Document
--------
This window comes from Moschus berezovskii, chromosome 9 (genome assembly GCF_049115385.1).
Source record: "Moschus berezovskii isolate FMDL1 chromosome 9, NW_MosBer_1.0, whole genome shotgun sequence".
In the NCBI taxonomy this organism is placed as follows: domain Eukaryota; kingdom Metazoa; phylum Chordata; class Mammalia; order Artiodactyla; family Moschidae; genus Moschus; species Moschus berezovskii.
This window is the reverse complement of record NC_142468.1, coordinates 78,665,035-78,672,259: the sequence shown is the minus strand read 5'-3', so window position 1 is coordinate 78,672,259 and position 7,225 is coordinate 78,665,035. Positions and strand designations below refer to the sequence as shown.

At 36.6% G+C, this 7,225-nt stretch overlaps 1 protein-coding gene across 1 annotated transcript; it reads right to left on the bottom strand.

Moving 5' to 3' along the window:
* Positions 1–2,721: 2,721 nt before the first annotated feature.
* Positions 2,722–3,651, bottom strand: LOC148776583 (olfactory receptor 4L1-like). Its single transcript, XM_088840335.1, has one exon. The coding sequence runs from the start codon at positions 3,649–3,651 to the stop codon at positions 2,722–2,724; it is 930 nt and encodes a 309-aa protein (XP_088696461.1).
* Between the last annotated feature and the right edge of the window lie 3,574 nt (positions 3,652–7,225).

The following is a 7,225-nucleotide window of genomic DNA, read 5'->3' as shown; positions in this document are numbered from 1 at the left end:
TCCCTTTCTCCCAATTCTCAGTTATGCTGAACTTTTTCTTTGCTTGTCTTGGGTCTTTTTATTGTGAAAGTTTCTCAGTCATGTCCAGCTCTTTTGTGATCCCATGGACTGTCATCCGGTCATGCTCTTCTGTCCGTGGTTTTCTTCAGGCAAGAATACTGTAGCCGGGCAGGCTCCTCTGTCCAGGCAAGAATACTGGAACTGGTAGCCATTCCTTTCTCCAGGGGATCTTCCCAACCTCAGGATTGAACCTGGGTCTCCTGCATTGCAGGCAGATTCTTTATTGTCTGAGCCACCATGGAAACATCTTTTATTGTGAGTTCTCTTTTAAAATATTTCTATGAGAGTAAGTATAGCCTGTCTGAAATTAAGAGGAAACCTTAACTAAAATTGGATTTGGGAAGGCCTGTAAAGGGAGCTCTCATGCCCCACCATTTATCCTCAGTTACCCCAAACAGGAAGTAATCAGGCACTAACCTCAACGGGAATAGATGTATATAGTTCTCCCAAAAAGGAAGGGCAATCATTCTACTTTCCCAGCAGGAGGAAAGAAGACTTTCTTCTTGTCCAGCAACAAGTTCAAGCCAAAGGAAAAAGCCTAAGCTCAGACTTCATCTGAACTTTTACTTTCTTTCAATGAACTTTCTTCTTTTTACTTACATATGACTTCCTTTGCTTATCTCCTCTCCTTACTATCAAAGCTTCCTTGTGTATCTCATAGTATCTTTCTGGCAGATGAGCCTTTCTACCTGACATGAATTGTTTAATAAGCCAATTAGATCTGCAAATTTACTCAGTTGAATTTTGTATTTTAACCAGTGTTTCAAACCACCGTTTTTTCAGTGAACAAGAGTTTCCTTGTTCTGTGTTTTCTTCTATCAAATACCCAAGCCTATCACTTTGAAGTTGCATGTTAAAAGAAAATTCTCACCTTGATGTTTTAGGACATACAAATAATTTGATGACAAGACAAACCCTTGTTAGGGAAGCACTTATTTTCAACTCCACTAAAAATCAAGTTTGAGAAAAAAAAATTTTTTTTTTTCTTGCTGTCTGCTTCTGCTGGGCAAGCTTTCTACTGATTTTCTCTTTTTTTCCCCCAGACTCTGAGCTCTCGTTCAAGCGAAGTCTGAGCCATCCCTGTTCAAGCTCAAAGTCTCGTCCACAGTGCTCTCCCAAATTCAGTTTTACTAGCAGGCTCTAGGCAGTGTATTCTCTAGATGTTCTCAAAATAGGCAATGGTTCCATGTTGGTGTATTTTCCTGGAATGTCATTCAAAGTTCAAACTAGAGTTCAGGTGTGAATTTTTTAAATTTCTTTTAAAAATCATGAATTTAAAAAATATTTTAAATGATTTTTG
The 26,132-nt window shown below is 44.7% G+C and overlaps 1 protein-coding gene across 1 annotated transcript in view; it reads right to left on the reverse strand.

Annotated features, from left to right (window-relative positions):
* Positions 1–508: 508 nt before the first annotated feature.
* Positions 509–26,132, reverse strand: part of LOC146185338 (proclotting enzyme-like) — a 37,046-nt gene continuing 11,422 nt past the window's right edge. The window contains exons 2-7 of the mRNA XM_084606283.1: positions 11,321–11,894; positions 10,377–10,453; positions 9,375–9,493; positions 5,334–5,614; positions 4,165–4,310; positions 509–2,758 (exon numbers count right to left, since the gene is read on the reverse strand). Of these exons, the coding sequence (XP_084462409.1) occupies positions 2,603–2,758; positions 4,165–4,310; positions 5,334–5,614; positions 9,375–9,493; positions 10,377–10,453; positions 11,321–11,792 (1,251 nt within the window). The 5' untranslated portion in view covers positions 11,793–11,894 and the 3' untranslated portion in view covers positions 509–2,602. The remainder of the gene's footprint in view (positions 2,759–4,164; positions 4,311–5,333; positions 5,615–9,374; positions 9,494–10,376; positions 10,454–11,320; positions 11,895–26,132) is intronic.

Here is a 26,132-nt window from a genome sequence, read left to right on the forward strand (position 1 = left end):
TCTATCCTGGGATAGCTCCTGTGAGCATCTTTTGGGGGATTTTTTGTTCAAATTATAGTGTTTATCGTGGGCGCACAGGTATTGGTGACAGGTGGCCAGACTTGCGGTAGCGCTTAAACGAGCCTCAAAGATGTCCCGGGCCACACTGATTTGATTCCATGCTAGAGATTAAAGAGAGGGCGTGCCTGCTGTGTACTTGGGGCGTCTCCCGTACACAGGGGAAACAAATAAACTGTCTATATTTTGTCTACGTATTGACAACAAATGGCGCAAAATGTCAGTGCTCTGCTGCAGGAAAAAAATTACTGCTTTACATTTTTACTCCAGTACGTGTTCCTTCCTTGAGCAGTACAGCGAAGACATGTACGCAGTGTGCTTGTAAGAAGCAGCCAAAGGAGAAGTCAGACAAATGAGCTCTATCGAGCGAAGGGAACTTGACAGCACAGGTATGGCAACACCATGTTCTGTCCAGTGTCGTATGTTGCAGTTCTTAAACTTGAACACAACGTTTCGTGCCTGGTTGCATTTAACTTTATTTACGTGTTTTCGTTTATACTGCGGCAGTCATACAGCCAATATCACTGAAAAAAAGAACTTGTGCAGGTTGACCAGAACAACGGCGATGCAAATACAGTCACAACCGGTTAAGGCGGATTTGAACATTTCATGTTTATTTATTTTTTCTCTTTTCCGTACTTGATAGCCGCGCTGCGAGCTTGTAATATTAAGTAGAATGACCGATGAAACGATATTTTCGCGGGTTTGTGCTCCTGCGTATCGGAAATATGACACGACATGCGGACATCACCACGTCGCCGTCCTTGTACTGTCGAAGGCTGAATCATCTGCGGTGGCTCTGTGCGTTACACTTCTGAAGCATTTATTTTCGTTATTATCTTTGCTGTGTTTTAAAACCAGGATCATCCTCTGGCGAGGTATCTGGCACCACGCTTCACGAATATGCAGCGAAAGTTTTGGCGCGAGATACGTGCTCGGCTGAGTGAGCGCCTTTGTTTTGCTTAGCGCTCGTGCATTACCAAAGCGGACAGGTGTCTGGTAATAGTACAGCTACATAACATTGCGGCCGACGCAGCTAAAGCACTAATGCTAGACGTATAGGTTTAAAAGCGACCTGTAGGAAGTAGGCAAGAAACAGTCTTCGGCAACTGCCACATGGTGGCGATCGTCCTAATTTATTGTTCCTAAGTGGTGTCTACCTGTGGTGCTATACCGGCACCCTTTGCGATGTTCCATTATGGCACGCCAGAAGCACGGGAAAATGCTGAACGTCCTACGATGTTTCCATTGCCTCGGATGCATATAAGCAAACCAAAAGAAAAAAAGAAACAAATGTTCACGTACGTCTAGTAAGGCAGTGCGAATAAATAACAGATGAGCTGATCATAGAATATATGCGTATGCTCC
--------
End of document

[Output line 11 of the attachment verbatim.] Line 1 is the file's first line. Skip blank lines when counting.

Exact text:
TCCCTTTCTCCCAATTCTCAGTTATGCTGAACTTTTTCTTTGCTTGTCTTGGGTCTTTTTATTGTGAAAGTTTCTCAGTCATGTCCAGCTCTTTTGTGATCCCATGGACTGTCATCCGGTCATGCTCTTCTGTCCGTGGTTTTCTTCAGGCAAGAATACTGTAGCCGGGCAGGCTCCTCTGTCCAGGCAAGAATACTGGAACTGGTAGCCATTCCTTTCTCCAGGGGATCTTCCCAACCTCAGGATTGAACCTGGGTCTCCTGCATTGCAGGCAGATTCTTTATTGTCTGAGCCACCATGGAAACATCTTTTATTGTGAGTTCTCTTTTAAAATATTTCTATGAGAGTAAGTATAGCCTGTCTGAAATTAAGAGGAAACCTTAACTAAAATTGGATTTGGGAAGGCCTGTAAAGGGAGCTCTCATGCCCCACCATTTATCCTCAGTTACCCCAAACAGGAAGTAATCAGGCACTAACCTCAACGGGAATAGATGTATATAGTTCTCCCAAAAAGGAAGGGCAATCATTCTACTTTCCCAGCAGGAGGAAAGAAGACTTTCTTCTTGTCCAGCAACAAGTTCAAGCCAAAGGAAAAAGCCTAAGCTCAGACTTCATCTGAACTTTTACTTTCTTTCAATGAACTTTCTTCTTTTTACTTACATATGACTTCCTTTGCTTATCTCCTCTCCTTACTATCAAAGCTTCCTTGTGTATCTCATAGTATCTTTCTGGCAGATGAGCCTTTCTACCTGACATGAATTGTTTAATAAGCCAATTAGATCTGCAAATTTACTCAGTTGAATTTTGTATTTTAACCAGTGTTTCAAACCACCGTTTTTTCAGTGAACAAGAGTTTCCTTGTTCTGTGTTTTCTTCTATCAAATACCCAAGCCTATCACTTTGAAGTTGCATGTTAAAAGAAAATTCTCACCTTGATGTTTTAGGACATACAAATAATTTGATGACAAGACAAACCCTTGTTAGGGAAGCACTTATTTTCAACTCCACTAAAAATCAAGTTTGAGAAAAAAAAATTTTTTTTTTTCTTGCTGTCTGCTTCTGCTGGGCAAGCTTTCTACTGATTTTCTCTTTTTTTCCCCCAGACTCTGAGCTCTCGTTCAAGCGAAGTCTGAGCCATCCCTGTTCAAGCTCAAAGTCTCGTCCACAGTGCTCTCCCAAATTCAGTTTTACTAGCAGGCTCTAGGCAGTGTATTCTCTAGATGTTCTCAAAATAGGCAATGGTTCCATGTTGGTGTATTTTCCTGGAATGTCATTCAAAGTTCAAACTAGAGTTCAGGTGTGAATTTTTTAAATTTCTTTTAAAAATCATGAATTTAAAAAATATTTTAAATGATTTTTG